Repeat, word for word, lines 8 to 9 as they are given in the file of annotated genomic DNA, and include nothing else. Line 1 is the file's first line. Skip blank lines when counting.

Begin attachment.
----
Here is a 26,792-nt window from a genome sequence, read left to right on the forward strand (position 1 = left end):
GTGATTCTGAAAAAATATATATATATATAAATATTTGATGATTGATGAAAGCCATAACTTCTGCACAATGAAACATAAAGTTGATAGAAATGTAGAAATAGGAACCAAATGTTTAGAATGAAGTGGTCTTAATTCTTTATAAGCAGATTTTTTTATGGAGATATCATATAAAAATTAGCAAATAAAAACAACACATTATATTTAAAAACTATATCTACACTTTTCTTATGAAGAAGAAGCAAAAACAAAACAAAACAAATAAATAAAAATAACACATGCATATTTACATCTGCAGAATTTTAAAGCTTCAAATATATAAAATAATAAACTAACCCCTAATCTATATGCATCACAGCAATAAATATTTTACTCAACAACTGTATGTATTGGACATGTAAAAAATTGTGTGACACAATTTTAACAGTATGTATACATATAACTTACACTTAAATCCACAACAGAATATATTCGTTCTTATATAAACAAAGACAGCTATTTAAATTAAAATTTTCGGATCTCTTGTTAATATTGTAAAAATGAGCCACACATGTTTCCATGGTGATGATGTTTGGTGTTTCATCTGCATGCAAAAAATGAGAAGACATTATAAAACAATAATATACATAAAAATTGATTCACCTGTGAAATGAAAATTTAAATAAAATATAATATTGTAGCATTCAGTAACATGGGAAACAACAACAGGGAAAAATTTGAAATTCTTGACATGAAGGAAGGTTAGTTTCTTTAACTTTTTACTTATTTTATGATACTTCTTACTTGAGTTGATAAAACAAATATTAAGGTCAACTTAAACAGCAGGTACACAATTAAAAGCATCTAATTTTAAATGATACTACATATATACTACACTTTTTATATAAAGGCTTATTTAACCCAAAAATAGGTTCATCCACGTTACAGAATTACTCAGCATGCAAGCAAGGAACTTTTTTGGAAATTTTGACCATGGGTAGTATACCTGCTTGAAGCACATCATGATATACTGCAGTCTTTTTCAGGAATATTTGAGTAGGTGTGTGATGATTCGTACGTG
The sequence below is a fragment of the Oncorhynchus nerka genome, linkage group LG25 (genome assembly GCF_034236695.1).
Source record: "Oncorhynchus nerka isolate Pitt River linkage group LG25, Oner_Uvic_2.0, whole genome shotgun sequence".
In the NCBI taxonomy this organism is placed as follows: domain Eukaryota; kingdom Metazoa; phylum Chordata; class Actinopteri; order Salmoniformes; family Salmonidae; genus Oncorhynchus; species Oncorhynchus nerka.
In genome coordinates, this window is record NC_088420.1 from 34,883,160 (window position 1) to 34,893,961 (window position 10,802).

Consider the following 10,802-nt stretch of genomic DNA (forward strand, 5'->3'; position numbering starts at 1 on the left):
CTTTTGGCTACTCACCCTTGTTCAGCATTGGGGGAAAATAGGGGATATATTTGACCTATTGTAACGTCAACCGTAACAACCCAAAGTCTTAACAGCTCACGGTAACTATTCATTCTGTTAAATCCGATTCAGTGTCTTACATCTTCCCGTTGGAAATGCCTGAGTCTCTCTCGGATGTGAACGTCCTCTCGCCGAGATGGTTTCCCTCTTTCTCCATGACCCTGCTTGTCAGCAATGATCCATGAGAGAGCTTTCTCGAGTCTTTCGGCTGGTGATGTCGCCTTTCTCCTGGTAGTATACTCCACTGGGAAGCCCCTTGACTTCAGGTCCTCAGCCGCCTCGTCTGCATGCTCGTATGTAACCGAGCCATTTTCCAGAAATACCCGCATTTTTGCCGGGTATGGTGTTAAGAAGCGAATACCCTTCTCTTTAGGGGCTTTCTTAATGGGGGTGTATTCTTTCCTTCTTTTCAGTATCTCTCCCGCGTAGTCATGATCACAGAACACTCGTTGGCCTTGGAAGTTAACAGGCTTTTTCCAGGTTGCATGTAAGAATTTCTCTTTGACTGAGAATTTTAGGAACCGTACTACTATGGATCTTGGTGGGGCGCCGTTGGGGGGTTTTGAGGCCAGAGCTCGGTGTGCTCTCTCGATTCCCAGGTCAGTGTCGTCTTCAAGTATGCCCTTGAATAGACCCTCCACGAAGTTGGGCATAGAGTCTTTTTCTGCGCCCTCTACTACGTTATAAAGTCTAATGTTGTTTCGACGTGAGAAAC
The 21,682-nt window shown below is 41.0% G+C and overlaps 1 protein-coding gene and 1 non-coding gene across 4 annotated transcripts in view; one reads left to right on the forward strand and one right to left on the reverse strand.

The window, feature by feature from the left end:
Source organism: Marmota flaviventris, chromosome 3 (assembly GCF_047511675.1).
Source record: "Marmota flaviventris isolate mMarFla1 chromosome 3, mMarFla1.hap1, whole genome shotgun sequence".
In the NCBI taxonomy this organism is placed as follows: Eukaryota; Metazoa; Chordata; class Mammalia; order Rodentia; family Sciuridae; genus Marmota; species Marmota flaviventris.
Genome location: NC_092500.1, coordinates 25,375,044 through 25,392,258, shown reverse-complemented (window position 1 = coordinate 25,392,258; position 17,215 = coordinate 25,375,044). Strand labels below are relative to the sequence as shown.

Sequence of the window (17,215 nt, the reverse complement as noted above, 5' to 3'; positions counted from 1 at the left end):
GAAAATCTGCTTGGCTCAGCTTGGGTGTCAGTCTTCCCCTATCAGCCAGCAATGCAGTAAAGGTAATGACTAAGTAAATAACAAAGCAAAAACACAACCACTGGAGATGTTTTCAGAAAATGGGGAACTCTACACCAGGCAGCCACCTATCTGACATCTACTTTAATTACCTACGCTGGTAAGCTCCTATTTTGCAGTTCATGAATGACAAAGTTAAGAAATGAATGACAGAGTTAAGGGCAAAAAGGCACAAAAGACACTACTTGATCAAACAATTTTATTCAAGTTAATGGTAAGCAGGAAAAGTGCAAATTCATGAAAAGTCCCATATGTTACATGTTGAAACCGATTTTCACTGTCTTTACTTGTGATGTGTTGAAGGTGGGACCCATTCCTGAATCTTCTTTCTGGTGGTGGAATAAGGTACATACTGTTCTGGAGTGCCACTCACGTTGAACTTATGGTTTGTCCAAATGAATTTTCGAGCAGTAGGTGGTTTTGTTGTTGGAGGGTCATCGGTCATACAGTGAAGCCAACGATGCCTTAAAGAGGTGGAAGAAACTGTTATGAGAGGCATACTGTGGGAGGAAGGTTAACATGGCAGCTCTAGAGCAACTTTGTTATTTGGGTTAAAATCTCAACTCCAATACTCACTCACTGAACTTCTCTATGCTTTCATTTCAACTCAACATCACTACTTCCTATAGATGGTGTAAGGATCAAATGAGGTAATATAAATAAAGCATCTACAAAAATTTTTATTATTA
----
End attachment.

CTTTTGGCTACTCACCCTTGTTCAGCATTGGGGGAAAATAGGGGATATATTTGACCTATTGTAACGTCAACCGTAACAACCCAAAGTCTTAACAGCTCACGGTAACTATTCATTCTGTTAAATCCGATTCAGTGTCTTACATCTTCCCGTTGGAAATGCCTGAGTCTCTCTCGGATGTGAACGTCCTCTCGCCGAGATGGTTTCCCTCTTTCTCCATGACCCTGCTTGTCAGCAATGATCCATGAGAGAGCTTTCTCGAGTCTTTCGGCTGGTGATGTCGCCTTTCTCCTGGTAGTATACTCCACTGGGAAGCCCCTTGACTTCAGGTCCTCAGCCGCCTCGTCTGCATGCTCGTATGTAACCGAGCCATTTTCCAGAAATACCCGCATTTTTGCCGGGTATGGTGTTAAGAAGCGAATACCCTTCTCTTTAGGGGCTTTCTTAATGGGGGTGTATTCTTTCCTTCTTTTCAGTATCTCTCCCGCGTAGTCATGATCACAGAACACTCGTTGGCCTTGGAAGTTAACAGGCTTTTTCCAGGTTGCATGTAAGAATTTCTCTTTGACTGAGAATTTTAGGAACCGTACTACTATGGATCTTGGTGGGGCGCCGTTGGGGGGTTTTGAGGCCAGAGCTCGGTGTGCTCTCTCGATTCCCAGGTCAGTGTCGTCTTCAAGTATGCCCTTGAATAGACCCTCCACGAAGTTGGGCATAGAGTCTTTTTCTGCGCCCTCTACTACGTTATAAAGTCTAATGTTGTTTCGACGTGAGAAAC
The 21,682-nt window shown below is 41.0% G+C and overlaps 1 protein-coding gene and 1 non-coding gene across 4 annotated transcripts in view; one reads left to right on the forward strand and one right to left on the reverse strand.